With that in mind, when considering waivers in the context of the latter category, lenders may wish to consider either extending or completely re-setting their call protection. This will provide some comfort that the credit work done to preserve value and to allow the company to turn the corner will not have been done in vain should the facility be refinanced as soon as calmer waters return. Considerations such as this are likely to be more applicable to private credit investors than lenders in the syndicated market.


Information rights

Access to timely and accurate information will be key for lenders to understand the position of the company’s financial health.  Waiting for quarterly information to be delivered at a time when material changes can happen on a daily or weekly basis will focus lenders’ minds more on the quality and frequency of reporting.  Many private credit deals already have enhanced information rights such as board observer rights, detailed monthly reporting and more regular and detailed lender presentation rights when compared to deals done in the syndicated market.  However, further information, particularly as it relates to a business’ cash-flow position, status of suppliers, trade creditors, employee status and other COVID-19 specific matters, is likely to be welcome, and likely to form part of any response to waiver requests.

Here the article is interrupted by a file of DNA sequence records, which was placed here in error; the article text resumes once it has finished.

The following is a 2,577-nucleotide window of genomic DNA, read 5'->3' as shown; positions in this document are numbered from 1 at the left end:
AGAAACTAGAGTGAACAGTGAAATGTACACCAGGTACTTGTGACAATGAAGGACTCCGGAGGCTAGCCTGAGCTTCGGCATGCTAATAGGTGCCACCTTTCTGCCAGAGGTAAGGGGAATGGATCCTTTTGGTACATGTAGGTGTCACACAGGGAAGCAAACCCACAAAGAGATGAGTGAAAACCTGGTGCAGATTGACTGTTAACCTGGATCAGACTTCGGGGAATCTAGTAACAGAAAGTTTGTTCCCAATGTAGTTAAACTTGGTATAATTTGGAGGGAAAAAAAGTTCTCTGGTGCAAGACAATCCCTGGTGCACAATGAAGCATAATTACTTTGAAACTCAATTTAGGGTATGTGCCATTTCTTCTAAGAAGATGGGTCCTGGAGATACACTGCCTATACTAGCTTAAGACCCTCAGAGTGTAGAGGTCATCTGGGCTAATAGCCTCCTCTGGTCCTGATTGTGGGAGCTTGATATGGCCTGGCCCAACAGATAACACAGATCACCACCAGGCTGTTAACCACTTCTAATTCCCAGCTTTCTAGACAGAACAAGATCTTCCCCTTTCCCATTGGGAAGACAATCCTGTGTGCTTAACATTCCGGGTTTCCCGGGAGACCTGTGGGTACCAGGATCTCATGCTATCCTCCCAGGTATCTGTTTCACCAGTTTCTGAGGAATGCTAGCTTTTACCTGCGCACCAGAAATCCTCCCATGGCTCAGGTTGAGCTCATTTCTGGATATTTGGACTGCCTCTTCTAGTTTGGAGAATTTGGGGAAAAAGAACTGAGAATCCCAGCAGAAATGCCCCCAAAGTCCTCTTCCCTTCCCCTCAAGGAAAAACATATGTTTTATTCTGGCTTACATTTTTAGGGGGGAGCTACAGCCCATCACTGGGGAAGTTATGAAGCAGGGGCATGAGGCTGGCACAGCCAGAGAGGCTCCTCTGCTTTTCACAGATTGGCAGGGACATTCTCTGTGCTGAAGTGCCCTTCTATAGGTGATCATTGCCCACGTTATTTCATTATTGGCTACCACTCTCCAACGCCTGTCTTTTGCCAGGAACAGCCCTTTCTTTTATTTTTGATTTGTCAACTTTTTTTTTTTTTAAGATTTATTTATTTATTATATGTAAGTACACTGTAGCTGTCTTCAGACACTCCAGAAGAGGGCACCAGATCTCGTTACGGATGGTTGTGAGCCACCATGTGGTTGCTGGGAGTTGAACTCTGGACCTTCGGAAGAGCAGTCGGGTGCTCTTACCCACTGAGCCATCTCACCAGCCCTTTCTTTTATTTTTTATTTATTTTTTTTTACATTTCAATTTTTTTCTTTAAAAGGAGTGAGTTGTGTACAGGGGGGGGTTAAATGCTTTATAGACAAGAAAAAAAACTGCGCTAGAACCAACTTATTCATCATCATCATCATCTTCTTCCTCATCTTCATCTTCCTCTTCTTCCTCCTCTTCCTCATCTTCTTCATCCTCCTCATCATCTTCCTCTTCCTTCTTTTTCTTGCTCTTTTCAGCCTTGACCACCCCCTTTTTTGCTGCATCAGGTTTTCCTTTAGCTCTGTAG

At this time, it’s very likely that all lenders, particularly private credit portfolio managers, are in very regular contact with management teams to conduct business impact assessments, liquidity needs, and to try and quantify the inevitable damage caused. 



Sponsors and borrowers have been focussed in recent times on restricting transferability of their loans. Many credit agreements will restrict transfers, assignments and sub-participations without borrower consent unless to entities on an approved list, affiliates or related funds or when any or certain Events of Default are continuing. Often, there will be a blanket restriction on transfers and assignments to loan to own funds or distressed investors. Lenders considering waiver requests may wish to relax some of the more restrictive aspects of the transfer and assignments regime, particularly if they have been asked to continue supporting the business at a time when it is impossible to know what the future might hold.  Liquidity issues may become just as important for lenders and being able to trade out of the loans without restriction may be an important quid pro quo.